Baffling speech by David Cameron

The Prime Minister made a speech today on Scottish Independence. I was baffled by its strategic intent and execution

I watched and listened this morning [February 7th, 2014] as The Prime Minister gave a heavily trailed speech to a small audience at the London Velodrome. It was intended to urge the citizens of the United Kingdom who could not vote to use their influence on those who could to assist a NO vote in the Scottish referendum next year. [That is to say, he addressed people in Northern Ireland, Wales and England to persuade those living in Scotland to vote NO]

‘The sum is greater than the parts’

The Speech argued for the merits of The United Kingdom as a coherent political unity, so much more than the sum of its parts. It was accidentally a case that could be applied to the EU as well, although I am sure that was not the PM’s subliminal intent.

English cool and Celtic warmth?

It might have been an attempt to rebut rationally the points made by the YES campaign. In content however, the emphasis was on the more emotional point that David Cameron was ethnically [like many living in the UK] a mix of Scottish, English and perhaps a dash of Welsh genes.

The style was a restrained emotionalism if I might risk an oxymoron. Perhaps Anglo-Saxon cool and Celtic heat? The PM appeared uncomfortable about the whole performance. The careful explanation of why it took place in the Velodrome was clunky [Scottish for not terribly convincing, old boy].

Why did I find it baffling?

I just could not make much sense of his intentions or of the execution of the speech. What dilemma might he be seeking to address? Was it the need to reverse apparent gains in the YES vote, in recent polls whatever the political risk? Did his advisers appreciate the dilemma of risking infuriating Scottish voters by the intervention? Was there a concern to find a popular new initiative in difficult political times?

Comments and interpretations welcomed.

7 Responses to Baffling speech by David Cameron

  1. Edward Spalton says:

    I have had grave doubts about the Consevative party’s real attachment to the Union ever since the took the words “And Unionist” off the title on the membership cards. They are committed totally to membership of the EU . In that framework it is relatively unimportant whether one part of the British offshore provinces is nominally independent or not.

    Mr Salmond’s Achilles’ heel is that “independence in Europe” is no independence at all but all the nominally unionist parties are – first and foremost Euro-unionists.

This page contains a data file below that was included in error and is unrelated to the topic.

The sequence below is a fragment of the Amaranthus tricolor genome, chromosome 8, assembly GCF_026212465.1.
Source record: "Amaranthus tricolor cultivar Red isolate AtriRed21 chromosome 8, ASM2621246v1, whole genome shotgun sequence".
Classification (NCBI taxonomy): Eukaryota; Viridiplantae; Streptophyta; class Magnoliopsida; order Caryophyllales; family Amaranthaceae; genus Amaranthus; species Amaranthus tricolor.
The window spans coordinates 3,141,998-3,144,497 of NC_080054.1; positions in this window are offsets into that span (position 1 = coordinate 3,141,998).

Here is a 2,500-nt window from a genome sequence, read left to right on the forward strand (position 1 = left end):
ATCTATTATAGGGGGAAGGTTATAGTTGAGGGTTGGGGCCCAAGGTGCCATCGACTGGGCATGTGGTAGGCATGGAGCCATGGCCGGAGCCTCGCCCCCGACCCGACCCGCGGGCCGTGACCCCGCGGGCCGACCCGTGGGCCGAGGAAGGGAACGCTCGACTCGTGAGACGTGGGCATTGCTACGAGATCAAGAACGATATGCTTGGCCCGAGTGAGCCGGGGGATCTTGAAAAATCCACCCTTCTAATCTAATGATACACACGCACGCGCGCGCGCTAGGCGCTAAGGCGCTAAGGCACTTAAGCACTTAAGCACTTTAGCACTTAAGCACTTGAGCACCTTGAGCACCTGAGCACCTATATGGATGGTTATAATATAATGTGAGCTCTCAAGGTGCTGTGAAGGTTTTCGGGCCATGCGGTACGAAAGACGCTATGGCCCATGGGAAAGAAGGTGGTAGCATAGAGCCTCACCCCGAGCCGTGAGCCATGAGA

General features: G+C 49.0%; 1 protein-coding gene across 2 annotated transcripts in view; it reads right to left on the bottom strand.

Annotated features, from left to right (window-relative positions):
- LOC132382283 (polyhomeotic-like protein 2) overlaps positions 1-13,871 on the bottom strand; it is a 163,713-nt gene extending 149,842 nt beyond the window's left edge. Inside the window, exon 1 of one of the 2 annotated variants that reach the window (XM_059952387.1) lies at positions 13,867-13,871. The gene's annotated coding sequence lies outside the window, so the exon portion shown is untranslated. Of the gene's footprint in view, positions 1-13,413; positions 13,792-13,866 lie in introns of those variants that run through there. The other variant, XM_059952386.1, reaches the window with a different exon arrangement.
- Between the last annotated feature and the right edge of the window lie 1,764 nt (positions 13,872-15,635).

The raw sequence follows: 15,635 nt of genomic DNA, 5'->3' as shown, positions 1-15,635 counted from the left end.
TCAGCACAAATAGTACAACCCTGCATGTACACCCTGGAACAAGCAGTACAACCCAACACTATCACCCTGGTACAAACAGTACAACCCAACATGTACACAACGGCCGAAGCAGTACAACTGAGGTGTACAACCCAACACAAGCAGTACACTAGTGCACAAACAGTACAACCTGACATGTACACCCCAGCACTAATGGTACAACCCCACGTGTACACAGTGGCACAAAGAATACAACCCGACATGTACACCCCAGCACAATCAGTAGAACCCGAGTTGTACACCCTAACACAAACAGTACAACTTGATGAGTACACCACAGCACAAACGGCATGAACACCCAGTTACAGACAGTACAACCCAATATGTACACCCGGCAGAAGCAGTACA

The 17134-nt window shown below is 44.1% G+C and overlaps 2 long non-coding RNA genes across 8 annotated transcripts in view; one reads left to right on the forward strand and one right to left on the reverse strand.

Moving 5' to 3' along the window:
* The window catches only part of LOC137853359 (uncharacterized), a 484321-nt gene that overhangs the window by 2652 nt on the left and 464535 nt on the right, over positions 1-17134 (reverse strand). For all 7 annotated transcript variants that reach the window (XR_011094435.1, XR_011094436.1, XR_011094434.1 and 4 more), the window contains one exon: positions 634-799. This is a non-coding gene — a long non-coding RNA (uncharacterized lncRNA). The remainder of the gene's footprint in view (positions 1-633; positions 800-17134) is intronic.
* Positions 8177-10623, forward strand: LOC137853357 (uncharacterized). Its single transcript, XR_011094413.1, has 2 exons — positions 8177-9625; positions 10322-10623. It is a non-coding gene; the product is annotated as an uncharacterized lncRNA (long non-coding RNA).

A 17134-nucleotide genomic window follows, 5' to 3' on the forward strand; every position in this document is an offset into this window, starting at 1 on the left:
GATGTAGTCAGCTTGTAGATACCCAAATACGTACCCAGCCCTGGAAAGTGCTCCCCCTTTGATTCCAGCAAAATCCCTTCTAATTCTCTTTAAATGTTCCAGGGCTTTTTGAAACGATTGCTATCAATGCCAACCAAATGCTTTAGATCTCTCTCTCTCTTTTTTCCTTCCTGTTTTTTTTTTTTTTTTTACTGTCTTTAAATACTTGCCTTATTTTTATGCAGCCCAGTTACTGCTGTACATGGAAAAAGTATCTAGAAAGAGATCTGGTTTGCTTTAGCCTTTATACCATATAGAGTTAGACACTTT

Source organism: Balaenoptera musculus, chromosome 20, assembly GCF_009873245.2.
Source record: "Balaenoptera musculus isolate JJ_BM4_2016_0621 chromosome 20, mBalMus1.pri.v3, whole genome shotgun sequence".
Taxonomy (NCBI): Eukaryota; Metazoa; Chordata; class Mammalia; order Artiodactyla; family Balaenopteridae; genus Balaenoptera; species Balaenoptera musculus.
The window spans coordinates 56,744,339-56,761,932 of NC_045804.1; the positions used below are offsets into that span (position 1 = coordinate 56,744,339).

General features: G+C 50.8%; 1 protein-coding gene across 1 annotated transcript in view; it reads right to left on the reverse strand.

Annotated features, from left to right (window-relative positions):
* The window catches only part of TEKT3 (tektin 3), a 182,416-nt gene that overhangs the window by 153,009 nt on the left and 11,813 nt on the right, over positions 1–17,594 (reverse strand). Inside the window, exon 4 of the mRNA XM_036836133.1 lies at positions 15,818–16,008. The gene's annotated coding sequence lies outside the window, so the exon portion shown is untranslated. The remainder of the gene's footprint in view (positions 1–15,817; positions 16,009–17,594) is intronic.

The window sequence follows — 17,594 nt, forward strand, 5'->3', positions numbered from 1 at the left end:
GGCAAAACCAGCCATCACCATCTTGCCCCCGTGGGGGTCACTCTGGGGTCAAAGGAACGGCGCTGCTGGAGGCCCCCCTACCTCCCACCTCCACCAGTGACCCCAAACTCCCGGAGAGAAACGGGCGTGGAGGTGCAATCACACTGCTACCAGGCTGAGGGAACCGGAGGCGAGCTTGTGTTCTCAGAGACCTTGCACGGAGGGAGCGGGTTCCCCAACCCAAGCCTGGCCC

The Conservatives connived with devolution which was an obvious antechamber to dissolution of the UK. It was they who set up the English regions to meet EU requirements- although it was Labour who tried to establish elected assemblies in them.

    My wife is Scottish and points out that there used to be Conservative Scottish MPs – even in Glasgow. They were never safe seats and the bright boys, like Teddy Taylor, headed South for a tranquil career. Admittedly my wife has now been with me in England for almost forty years but she said that the candidates who replaced them were appallingly bad

    Then there is the effect of Irish politics, invisible to suburban English
    Tory MPs. Mrs Thatcher’s Anglo Irish Agreement with Charlie Haughey was like a wet fish across the face of Unionist opinion on both sides of the Irish Sea. The working class Conservative vote was overwhelmingly a Protestant Unionist vote. Anyone who doubts the continuing pull of this loyalty should stand in Argyle Street on 12 July.

    Everybody in the UK is fed up to the back teeth with Westminter sub Brussels ( even if they don’t know the abject nature and extent of accumulated surrenders and the impossibility of “renegotiation ” from the inside)so it is not unsurprising that Mr Salmond is able to sell Edinburgh sub Brussels as an alternative.
    But it’s just as phony.

  2. Lynn Atkinson says:

    Quite right! Edward Spalton is right on the button!

  3. frank leeming says:

    For a truly English parliament all we need is 51 English MP’s to do the job of rubber stamping EU dictat that his taking 651 to do at the moment . Local coucillors do more work for a lot less..

  4. Thanks, Edward. I hadn’t thought of the possibility you suggest regarding Cameron’s concealed intentions. I have enough problems assessing the intended and direct purpose OOF the speech.

  5. Thanks Lynn. I see that Edward is not alone in s view.

  6. Roger Wright-Morris says:

    I agree with Edward Spalton.
    Cameron is pro European Dictatorship, otherwise he would have entered into a detailed and principled Article 50 debate long ago and begun serious Tory , but not-coalition, EU negotiations as from a point immediately after his election last time.
    Cameron cannot just do nothing for 5 years except talk in generalities and expect to be trusted and to be taken seriously….” He Can’t Be Serious!” springs to mind and to that of many others who see no alternative to UKIP with the Article 50 route as the sole and vital objective for those who seek FREEDOM and INDEPENDENCE ONCE MORE..

    Roger Wright-Morris adds…

  7. Thanks, Roger. UKIP has the advantage of starting out as a single issue party. This will be an advantage in the Euro elections and a liability as the 2015 general election campaign intensifies.

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